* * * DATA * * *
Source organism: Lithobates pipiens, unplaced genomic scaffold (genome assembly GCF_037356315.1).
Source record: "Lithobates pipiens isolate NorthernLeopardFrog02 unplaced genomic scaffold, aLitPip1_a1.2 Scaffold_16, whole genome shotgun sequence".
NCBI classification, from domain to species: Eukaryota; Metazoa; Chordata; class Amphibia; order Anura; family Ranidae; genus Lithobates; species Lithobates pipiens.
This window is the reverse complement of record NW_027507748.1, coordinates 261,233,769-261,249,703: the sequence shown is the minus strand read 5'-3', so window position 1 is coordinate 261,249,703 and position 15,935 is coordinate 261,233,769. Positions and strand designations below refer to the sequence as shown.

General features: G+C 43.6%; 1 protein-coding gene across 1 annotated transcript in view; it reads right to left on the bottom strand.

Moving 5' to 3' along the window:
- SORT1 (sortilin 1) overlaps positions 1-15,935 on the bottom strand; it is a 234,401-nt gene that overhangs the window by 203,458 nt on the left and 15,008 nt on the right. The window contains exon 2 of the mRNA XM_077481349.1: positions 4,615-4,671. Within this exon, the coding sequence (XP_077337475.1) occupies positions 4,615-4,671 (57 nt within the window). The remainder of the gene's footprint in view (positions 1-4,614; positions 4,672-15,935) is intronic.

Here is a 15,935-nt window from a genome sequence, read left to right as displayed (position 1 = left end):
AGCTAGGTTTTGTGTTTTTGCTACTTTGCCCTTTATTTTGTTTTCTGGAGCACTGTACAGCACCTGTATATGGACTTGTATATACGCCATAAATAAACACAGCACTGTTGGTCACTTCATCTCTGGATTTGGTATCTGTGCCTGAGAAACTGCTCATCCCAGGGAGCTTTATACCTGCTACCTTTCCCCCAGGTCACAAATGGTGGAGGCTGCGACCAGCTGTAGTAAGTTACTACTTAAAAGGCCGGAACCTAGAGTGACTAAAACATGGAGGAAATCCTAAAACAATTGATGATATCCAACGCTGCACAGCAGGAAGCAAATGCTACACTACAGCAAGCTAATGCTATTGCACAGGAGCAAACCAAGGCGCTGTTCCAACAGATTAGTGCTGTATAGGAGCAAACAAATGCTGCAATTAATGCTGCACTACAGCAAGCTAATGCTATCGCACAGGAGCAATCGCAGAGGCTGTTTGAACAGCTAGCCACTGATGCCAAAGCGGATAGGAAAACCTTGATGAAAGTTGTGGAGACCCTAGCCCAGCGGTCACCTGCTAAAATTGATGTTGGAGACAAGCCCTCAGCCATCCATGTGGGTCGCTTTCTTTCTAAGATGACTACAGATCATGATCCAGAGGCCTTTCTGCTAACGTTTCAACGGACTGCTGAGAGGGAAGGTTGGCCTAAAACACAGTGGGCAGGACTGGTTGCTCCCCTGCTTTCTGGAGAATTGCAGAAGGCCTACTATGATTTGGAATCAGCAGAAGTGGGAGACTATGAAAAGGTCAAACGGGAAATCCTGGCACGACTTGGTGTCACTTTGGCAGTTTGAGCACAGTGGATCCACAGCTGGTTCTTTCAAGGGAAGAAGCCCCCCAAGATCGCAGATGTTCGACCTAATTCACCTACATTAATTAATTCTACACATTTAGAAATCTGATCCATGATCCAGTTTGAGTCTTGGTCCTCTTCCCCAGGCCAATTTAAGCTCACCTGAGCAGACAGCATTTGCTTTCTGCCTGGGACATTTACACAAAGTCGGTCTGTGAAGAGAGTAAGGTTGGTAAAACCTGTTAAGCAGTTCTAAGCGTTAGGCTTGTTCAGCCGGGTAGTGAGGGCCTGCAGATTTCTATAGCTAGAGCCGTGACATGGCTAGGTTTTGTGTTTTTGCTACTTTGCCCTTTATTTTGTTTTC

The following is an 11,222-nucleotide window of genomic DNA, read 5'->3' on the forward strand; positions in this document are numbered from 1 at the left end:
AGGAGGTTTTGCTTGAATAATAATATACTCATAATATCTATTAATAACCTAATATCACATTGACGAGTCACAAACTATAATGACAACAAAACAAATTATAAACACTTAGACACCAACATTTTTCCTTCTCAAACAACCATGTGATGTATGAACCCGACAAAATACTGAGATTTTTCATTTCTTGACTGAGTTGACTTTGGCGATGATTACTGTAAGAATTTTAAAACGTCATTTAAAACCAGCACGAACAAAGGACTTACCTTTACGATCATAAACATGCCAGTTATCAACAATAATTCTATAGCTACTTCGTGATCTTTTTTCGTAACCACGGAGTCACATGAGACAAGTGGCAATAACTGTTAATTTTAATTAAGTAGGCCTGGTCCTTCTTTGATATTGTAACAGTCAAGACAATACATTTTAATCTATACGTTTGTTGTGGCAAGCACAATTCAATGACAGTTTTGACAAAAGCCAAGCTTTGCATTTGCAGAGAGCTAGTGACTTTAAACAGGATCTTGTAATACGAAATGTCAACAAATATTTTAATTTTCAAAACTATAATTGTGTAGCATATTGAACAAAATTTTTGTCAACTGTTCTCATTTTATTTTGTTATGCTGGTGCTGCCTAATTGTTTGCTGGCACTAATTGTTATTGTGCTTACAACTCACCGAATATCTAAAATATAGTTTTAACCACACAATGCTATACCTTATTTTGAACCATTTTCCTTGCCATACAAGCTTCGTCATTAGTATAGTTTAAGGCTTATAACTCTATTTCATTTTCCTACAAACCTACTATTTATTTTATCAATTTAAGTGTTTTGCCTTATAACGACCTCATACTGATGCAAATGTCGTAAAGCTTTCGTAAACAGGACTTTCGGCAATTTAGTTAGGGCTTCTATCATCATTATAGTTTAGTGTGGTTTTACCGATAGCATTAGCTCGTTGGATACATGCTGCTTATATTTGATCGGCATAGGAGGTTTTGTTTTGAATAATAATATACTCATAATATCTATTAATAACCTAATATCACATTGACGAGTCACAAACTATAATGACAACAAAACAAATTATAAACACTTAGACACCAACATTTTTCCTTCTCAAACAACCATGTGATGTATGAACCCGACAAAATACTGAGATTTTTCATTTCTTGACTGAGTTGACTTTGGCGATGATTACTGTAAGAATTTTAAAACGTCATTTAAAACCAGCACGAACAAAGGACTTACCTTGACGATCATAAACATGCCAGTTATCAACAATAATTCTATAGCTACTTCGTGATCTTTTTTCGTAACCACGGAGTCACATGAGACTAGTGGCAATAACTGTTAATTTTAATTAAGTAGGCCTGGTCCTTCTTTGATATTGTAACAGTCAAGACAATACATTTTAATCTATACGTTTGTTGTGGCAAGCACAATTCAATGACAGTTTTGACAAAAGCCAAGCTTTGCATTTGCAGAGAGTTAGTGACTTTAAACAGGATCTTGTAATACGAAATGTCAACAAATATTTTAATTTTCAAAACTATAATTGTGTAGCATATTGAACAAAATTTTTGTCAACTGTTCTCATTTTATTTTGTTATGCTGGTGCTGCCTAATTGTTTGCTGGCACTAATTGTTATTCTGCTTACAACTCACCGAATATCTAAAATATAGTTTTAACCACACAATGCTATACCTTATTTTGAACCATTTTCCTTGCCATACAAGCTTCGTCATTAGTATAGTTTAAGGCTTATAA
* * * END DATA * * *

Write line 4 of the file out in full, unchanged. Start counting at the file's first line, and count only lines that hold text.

This window is the reverse complement of record NW_027507748.1, coordinates 261,233,769-261,249,703: the sequence shown is the minus strand read 5'-3', so window position 1 is coordinate 261,249,703 and position 15,935 is coordinate 261,233,769. Positions and strand designations below refer to the sequence as shown.